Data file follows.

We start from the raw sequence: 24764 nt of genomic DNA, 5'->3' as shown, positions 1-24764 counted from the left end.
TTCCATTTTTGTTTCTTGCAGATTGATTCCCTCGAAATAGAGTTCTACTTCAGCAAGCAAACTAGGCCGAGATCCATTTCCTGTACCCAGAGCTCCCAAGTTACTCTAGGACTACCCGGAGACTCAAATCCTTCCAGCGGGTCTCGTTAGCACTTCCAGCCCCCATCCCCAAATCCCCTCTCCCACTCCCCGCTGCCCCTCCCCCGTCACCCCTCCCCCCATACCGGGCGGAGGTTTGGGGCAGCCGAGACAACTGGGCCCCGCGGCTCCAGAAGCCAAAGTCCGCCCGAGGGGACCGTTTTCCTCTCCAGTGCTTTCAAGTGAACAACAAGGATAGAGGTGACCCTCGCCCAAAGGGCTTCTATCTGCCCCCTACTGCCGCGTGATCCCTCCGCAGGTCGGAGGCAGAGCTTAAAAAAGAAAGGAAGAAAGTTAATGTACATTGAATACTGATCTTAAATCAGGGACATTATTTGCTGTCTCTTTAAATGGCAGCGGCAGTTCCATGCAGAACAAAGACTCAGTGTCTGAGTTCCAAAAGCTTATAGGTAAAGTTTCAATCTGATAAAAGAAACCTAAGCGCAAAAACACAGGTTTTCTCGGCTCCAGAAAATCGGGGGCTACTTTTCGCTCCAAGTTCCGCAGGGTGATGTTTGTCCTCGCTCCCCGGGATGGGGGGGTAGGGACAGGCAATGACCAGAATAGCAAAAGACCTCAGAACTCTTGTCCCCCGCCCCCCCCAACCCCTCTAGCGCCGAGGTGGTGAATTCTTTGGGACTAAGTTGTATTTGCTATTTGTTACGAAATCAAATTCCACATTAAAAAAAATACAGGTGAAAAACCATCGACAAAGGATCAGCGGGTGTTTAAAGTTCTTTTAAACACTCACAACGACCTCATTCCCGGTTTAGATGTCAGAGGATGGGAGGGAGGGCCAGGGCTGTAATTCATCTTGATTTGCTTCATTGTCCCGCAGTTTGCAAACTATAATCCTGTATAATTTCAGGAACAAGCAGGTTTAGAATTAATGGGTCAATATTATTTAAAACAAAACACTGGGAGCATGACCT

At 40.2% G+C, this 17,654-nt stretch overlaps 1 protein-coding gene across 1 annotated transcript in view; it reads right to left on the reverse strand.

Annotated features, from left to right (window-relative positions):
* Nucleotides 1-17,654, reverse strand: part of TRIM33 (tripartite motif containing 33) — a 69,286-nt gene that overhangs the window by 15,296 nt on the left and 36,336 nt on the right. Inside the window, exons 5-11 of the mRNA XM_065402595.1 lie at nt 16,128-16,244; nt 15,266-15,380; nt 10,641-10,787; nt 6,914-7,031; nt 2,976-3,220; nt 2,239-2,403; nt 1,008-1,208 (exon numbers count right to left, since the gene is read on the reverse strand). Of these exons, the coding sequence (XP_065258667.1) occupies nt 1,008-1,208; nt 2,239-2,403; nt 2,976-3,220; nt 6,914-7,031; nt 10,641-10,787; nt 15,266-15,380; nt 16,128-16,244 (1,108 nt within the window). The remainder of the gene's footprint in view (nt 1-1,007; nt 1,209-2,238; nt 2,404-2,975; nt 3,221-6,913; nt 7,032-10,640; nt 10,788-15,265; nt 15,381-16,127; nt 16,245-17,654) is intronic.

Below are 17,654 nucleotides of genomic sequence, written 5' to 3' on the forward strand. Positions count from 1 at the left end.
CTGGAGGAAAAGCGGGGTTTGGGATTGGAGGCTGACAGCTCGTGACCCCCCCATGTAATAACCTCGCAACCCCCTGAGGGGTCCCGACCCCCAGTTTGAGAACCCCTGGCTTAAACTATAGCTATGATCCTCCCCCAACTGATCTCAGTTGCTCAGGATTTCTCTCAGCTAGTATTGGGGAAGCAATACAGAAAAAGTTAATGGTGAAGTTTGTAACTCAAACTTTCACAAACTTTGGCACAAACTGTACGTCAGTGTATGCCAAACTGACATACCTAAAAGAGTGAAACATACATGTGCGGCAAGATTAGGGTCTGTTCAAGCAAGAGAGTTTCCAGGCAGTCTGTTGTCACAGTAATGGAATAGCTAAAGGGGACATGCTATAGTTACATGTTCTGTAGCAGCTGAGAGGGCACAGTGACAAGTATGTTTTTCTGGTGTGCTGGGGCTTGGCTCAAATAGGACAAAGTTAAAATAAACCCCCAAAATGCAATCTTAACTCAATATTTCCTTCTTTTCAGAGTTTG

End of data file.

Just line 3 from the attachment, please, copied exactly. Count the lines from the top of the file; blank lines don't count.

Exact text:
At 40.2% G+C, this 17,654-nt stretch overlaps 1 protein-coding gene across 1 annotated transcript in view; it reads right to left on the reverse strand.